Who cares who will be ruining running our lives for the next (maybe) five years! Wouldn’t you rather immerse yourself into stories about votes that really changed lives?
The commonest theme running through most of these movies is that they were made/released in 1999, which should automatically tell you something about 1999 teens: they were a) very politically inclined, b) understand the power of one vote, c) understand the power of the underdog, or d) just worried the world was going to end on December 31, 1999 around midnightish and were playing fast and loose with all decisions. Now, one realizes that re: Election 2024, what’s done is done and can’t be undone, but why spend this precious Sunday, or indeed the next one week worrying about it? Take a break from critical thinking and try to take back yourself to a time when the world was not only your oyster, but indeed its own oyster.
She’s All That
Lainey Boggs is your garden-variety art weirdo, who wears overalls and paints in her family home’s rundown basement. Zack Siler is your garden-variety popular boy who gets dumped by his girlfriend for Matthew Lilard’s character, who probably isn’t a murdering moron in this one, but who can really tell with Matthew Lilard?
Zack bets his friends - including a young Paul Walker - that he could pick any girl at their high school and make her popular, prom queen material. Lainey Boggs is picked at random and given a makeover by Zack’s sister. The makeover involves cutting off Lainey’s ponytail and taking off her glasses, and ‘Kiss Me’ by Six Pence None The Richer plays as she walks down to Zack in her new avatar. Lainey is voted into the prom court, but loses to Zack’s ex, while also discovering that she was just a bet, “a f***ing bet”, but eventually finds her way back into Zack’s arms and all’s well that ends well. This movie teaches us the important lesson, that the real win was the hot boyfriends played by Freddie Prinze Jr. that we picked up along the way.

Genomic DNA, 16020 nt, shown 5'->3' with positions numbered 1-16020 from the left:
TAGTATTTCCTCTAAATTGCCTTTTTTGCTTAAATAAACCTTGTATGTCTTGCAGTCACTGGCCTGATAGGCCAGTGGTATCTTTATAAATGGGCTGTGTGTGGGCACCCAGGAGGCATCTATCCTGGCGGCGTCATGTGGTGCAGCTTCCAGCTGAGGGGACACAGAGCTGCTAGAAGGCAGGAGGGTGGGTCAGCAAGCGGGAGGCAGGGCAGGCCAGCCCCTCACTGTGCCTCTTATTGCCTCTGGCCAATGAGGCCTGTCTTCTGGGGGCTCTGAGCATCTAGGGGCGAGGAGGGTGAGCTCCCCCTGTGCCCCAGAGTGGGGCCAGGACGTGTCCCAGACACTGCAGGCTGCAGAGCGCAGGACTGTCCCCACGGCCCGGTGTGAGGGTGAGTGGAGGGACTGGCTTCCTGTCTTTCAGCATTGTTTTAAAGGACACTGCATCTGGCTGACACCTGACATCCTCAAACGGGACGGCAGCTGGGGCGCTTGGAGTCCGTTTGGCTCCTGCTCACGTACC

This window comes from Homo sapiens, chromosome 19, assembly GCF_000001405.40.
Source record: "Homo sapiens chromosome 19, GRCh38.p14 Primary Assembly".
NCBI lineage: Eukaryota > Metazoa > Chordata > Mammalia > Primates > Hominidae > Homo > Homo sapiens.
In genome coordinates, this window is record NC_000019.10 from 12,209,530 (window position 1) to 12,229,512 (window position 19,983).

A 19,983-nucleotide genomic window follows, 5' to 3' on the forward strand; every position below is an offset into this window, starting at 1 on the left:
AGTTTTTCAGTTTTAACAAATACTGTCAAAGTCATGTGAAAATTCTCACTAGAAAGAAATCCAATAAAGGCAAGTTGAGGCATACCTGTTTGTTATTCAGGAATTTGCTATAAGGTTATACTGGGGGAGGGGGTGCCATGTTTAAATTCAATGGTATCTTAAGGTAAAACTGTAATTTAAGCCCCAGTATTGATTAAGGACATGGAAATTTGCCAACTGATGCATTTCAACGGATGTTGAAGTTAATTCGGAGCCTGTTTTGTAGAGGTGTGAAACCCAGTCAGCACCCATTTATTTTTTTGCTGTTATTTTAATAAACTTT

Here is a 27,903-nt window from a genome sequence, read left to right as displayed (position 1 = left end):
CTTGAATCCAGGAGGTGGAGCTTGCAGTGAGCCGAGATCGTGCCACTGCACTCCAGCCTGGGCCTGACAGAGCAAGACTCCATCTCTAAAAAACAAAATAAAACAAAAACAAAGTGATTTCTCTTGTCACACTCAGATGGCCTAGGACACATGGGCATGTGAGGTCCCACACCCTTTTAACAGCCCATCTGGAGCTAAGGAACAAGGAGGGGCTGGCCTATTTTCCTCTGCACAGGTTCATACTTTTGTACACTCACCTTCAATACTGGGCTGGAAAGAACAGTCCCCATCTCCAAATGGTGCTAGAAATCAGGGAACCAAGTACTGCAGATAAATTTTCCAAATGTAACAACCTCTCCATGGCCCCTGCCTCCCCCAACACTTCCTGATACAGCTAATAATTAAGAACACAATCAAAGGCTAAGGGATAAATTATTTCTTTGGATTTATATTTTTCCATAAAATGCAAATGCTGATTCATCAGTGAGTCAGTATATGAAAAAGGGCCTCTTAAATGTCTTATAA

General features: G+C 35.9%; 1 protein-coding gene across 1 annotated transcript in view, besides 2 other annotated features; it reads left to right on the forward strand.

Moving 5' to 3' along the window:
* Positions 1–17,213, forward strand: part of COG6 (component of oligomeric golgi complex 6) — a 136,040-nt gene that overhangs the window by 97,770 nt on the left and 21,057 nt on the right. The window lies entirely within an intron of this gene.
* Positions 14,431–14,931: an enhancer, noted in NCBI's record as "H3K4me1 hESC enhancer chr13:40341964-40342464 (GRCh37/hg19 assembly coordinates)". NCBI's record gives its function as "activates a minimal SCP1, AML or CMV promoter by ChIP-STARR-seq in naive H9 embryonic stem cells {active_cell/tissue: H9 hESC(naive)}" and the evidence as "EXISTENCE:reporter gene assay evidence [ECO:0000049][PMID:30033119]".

Illicit affairs, revenge campaigning, unpleasant but ambitious young girl goes up against the well-loved sportsman at her high school for class president. Reese Witherspoon, who usually is the sweetheart in any of her films, is Tracy Flick, a set-jawed, hair-in-place young lady determined to win the school election, while Chris Klein is Paul Metzler, jock and sweet guy, who competes her for the position, and Matthew Broderick’s Jim McAllister fiddles with votes to ensure Tracy doesn’t win.
While definitely a teen movie, Election reminds us that politics is a dirty biz to be in, no matter your age or station in life, and that hapless people like McAllister should never meddle to get the outcome they think is right.
Stephen King can’t leave well enough alone, as he turns the beautiful experience that is prom into a hellscape, when the titular character, Carrie, sick of being bullied at home and in school, totally loses her ish once she is voted prom queen and subsequently doused in pig blood.
Unbeknownst to all of us, Carrie has telekinetic powers, no doubt born as a reaction to the ridiculously tough, religious regime of her mother at home, and the popular girls at school who use their clout to torment her. Basically, the meek shall inherit the earth, kids, and if you suppress them long enough and hard enough, they will react in ways that are destructive to themselves, sure, but mostly to their oppressors.